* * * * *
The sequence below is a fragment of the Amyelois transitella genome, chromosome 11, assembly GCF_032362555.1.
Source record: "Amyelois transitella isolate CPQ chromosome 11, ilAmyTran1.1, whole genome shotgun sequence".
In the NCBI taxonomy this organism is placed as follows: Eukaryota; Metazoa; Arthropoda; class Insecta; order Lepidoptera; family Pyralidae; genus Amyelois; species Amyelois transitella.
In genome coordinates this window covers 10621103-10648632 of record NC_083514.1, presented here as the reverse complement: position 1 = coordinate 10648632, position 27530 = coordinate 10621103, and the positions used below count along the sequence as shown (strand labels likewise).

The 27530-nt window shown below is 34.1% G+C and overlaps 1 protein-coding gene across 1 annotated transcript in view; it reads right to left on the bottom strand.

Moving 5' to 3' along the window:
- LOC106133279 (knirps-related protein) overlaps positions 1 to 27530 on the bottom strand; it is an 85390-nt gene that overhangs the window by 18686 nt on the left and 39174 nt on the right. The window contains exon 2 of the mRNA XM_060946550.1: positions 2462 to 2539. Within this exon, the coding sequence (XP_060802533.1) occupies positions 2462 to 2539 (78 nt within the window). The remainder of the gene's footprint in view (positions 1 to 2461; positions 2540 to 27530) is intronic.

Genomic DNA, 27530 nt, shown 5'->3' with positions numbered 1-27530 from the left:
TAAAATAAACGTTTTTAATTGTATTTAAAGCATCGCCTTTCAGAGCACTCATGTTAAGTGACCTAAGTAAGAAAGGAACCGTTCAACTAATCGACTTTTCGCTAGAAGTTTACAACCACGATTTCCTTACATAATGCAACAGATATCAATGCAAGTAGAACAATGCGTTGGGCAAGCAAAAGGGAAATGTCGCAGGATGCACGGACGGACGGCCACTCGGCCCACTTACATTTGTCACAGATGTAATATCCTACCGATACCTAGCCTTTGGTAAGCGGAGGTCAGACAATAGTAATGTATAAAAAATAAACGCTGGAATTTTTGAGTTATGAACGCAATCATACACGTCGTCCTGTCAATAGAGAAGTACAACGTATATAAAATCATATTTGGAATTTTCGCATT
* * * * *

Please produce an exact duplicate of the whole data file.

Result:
The sequence below is a fragment of the Amyelois transitella genome, chromosome 11, assembly GCF_032362555.1.
Source record: "Amyelois transitella isolate CPQ chromosome 11, ilAmyTran1.1, whole genome shotgun sequence".
In the NCBI taxonomy this organism is placed as follows: Eukaryota; Metazoa; Arthropoda; class Insecta; order Lepidoptera; family Pyralidae; genus Amyelois; species Amyelois transitella.
In genome coordinates this window covers 10621103-10648632 of record NC_083514.1, presented here as the reverse complement: position 1 = coordinate 10648632, position 27530 = coordinate 10621103, and the positions used below count along the sequence as shown (strand labels likewise).

The 27530-nt window shown below is 34.1% G+C and overlaps 1 protein-coding gene across 1 annotated transcript in view; it reads right to left on the bottom strand.

Moving 5' to 3' along the window:
- LOC106133279 (knirps-related protein) overlaps positions 1 to 27530 on the bottom strand; it is an 85390-nt gene that overhangs the window by 18686 nt on the left and 39174 nt on the right. The window contains exon 2 of the mRNA XM_060946550.1: positions 2462 to 2539. Within this exon, the coding sequence (XP_060802533.1) occupies positions 2462 to 2539 (78 nt within the window). The remainder of the gene's footprint in view (positions 1 to 2461; positions 2540 to 27530) is intronic.

Genomic DNA, 27530 nt, shown 5'->3' with positions numbered 1-27530 from the left:
TAAAATAAACGTTTTTAATTGTATTTAAAGCATCGCCTTTCAGAGCACTCATGTTAAGTGACCTAAGTAAGAAAGGAACCGTTCAACTAATCGACTTTTCGCTAGAAGTTTACAACCACGATTTCCTTACATAATGCAACAGATATCAATGCAAGTAGAACAATGCGTTGGGCAAGCAAAAGGGAAATGTCGCAGGATGCACGGACGGACGGCCACTCGGCCCACTTACATTTGTCACAGATGTAATATCCTACCGATACCTAGCCTTTGGTAAGCGGAGGTCAGACAATAGTAATGTATAAAAAATAAACGCTGGAATTTTTGAGTTATGAACGCAATCATACACGTCGTCCTGTCAATAGAGAAGTACAACGTATATAAAATCATATTTGGAATTTTCGCATT